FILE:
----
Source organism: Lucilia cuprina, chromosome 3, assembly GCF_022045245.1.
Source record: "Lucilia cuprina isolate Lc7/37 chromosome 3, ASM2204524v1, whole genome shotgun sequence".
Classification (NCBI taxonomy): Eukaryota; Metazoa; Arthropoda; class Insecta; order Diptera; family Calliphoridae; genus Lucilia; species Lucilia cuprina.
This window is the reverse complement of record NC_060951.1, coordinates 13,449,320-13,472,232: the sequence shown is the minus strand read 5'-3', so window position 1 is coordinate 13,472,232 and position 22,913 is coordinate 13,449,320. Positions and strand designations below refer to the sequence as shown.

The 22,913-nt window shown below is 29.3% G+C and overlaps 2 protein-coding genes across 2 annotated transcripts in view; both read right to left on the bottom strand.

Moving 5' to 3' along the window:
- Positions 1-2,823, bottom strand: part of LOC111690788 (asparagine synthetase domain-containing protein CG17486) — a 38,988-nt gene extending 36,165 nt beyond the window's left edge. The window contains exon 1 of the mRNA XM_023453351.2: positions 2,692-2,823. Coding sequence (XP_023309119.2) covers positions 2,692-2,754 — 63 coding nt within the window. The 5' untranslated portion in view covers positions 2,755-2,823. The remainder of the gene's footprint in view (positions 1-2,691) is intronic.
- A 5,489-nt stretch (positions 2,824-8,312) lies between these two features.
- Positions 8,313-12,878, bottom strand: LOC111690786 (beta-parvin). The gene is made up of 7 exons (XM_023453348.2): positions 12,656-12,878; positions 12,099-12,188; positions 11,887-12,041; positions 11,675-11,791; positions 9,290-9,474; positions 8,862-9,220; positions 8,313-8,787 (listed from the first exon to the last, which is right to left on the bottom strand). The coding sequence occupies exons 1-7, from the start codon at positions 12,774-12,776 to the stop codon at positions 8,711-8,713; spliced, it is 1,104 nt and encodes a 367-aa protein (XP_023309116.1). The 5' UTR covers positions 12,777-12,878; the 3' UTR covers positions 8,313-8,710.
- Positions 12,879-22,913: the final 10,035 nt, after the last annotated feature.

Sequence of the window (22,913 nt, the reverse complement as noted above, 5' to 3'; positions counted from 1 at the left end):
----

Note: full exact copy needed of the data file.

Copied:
Source organism: Lucilia cuprina, chromosome 3, assembly GCF_022045245.1.
Source record: "Lucilia cuprina isolate Lc7/37 chromosome 3, ASM2204524v1, whole genome shotgun sequence".
Classification (NCBI taxonomy): Eukaryota; Metazoa; Arthropoda; class Insecta; order Diptera; family Calliphoridae; genus Lucilia; species Lucilia cuprina.
This window is the reverse complement of record NC_060951.1, coordinates 13,449,320-13,472,232: the sequence shown is the minus strand read 5'-3', so window position 1 is coordinate 13,472,232 and position 22,913 is coordinate 13,449,320. Positions and strand designations below refer to the sequence as shown.

The 22,913-nt window shown below is 29.3% G+C and overlaps 2 protein-coding genes across 2 annotated transcripts in view; both read right to left on the bottom strand.

Moving 5' to 3' along the window:
- Positions 1-2,823, bottom strand: part of LOC111690788 (asparagine synthetase domain-containing protein CG17486) — a 38,988-nt gene extending 36,165 nt beyond the window's left edge. The window contains exon 1 of the mRNA XM_023453351.2: positions 2,692-2,823. Coding sequence (XP_023309119.2) covers positions 2,692-2,754 — 63 coding nt within the window. The 5' untranslated portion in view covers positions 2,755-2,823. The remainder of the gene's footprint in view (positions 1-2,691) is intronic.
- A 5,489-nt stretch (positions 2,824-8,312) lies between these two features.
- Positions 8,313-12,878, bottom strand: LOC111690786 (beta-parvin). The gene is made up of 7 exons (XM_023453348.2): positions 12,656-12,878; positions 12,099-12,188; positions 11,887-12,041; positions 11,675-11,791; positions 9,290-9,474; positions 8,862-9,220; positions 8,313-8,787 (listed from the first exon to the last, which is right to left on the bottom strand). The coding sequence occupies exons 1-7, from the start codon at positions 12,774-12,776 to the stop codon at positions 8,711-8,713; spliced, it is 1,104 nt and encodes a 367-aa protein (XP_023309116.1). The 5' UTR covers positions 12,777-12,878; the 3' UTR covers positions 8,313-8,710.
- Positions 12,879-22,913: the final 10,035 nt, after the last annotated feature.

Sequence of the window (22,913 nt, the reverse complement as noted above, 5' to 3'; positions counted from 1 at the left end):